Everything I Know about Marketing I learned from Google

Chapter 5: Be Where Your Audience Is

Executive Summary:

Where do Google searches take place?

Everywhere. Google-owned properties. Google-syndicated properties. Mobile phones. You name it — if it’s digital, Google’s there. Google doesn’t make you come to Google to Google. Google brings Google to you.

Barack Obama took a similar approach in his 2008 US Presidential campaign. He created a hub-and-spoke model with himself at the center to reach voters on their turf and connect with them on the issues that mattered most. Obama laddered people up from personal supporters to social supporters to advocates.

Businesses must ladder up their customers. State Farm is doing this. Its brand promise for years has been “Like a Good Neighbor, State Farm is There.” Where’s there? Wherever its customers are.

Break down your brand into sharable bits. Use your domain as a hub. Don’t just build it and expect people to come.

Select Quotes:

“The idea of websites on an island doesn’t work anymore.”

– Michael Lazerow, CEO, Buddy Media, @Lazerow

“Sometimes, you have to step away from the spreadsheet.”

– Glenn Fishback, Senior Vice President, Adify Media, @GlennFishback

“The key is to be a part of people’s lives. People will always prefer to business with friends.”

– Marty Kohr, Integrated Marketing Communications Faculty, Northwestern University Medill School, @MartyKohr2

“Marketers’ only job is to figure out where your audience is.”

– Cory Treffiletti, President and Managing Partner, Catalyst SF, @ctreff

Final Thought:

After all, being where your audience is must be more than a state of being.

Updates:

Aug. 9, 2010: Practicing what I preach, McGraw-Hill and I have put the hub-and-spoke model into play to promote the book. GoogleyLessons.com is the hub and we’ve got spokes set up via Facebook, Twitter, YouTube, Slideshare, my digital marketing blog, MediaPost, and every participant in my Blog Tour.

Aug. 11, 2010: Here’s a quick screencast of the hub-and-spoke model in action.

Mar. 24, 2011: Bill Gurley explains Google’s “Be Where your Audience Is” approach using the analogy of building a castle around your moat in his post, “The Freight Train that is Android.”

May 11, 2011: At today’s I/O developer conference, Google announced the new Chromebook. “Chromebooks are built and optimized for the web, where you already spend most of your computing time. So you get a faster, simpler and more secure experience without all the headaches of ordinary computers.” In other words, now you can do more searches and click on more ads.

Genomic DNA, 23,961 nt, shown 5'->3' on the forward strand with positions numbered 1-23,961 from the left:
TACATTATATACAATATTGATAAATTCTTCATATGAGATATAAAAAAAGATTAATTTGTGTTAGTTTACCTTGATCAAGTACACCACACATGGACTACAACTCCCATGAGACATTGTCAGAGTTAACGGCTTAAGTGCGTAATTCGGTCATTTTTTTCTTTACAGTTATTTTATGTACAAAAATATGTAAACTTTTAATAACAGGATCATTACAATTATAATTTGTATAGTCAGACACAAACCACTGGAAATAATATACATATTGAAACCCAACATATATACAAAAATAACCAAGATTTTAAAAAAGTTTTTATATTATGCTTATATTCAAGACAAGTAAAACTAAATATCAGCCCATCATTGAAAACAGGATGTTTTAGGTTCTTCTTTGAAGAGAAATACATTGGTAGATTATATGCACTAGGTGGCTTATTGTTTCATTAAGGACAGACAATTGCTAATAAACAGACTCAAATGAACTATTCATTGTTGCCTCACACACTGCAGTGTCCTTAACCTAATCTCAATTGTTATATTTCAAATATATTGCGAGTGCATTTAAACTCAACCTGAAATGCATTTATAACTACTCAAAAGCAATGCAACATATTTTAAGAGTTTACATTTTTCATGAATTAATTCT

July 2, 2011: At first, I didn’t think Google was taking its own medicine with Google+, the new social, check that, sharing network. Nowhere in the UI is a Google search box. And, while I still think that’s a missed opportunity — that will be corrected — what I’ve started to realize is that by integrating its sharing network into the Google experience through a fixed placement on a new black bar atop Google.com, Gmail, and other Google properties, it really is being where its audience is. More initial observations on Google+ in this post: Nonplussed by Google+.

August 19, 2011: Looking for Facebook advertising best practices? Look no further than the deck I presented at SES San Francisco.

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  • Scott K

    So… was Barack Obama's audience really “all people of voting age in the United States”? “White People South Of The Mason-Dixon Line” by and large were not part of Obama's audience. Fox News viewers and Rush Limbaugh listeners were certainly not part of Obama's audience. (Much overlap between the last two segments…)

    A voting population gets segmented the same way any group of customers would be. To be where his audience was, Obama was a much stronger presence, say, on college campuses everywhere but the cotton south than he was at NASCAR races.

  • Fredgleeck

    Aaron, I had a chance to pick up your book earlier this evening at Barnes and Noble. I was VERY intrigued. I read virtually every book published in this space because it's part of what I do as an information marketer. What I liked most (in addition to the great content) was your WRITING STYLE. It's incredibly easy to read and understand what you write. WHAT A RELIEF. I particularly liked the chapter summaries. Keep up the good work and of course, check out MY blog at http://www.FredGleeck.com/blog

  • http://aarongoldman.net Aaron Goldman

    Thanks for the feedback, Fred. Tried to keep the lesson of chapter 3 (K.I.S.S.) in mind when writing my manuscript. And nice to see you putting the lesson of chapter 5 in play by linking to your blog from this site. ;)

  • http://aarongoldman.net Aaron Goldman

    Good point, Scott. I guess it would be more accurate to say Obama's “addressable” audience was anyone of voting age but his “target” audience was everyone but “White People South of the Mason-Dixon.” Indeed, the idea with this chapter is to zero in on your target so it would've been better to more narrowly define Obama's.

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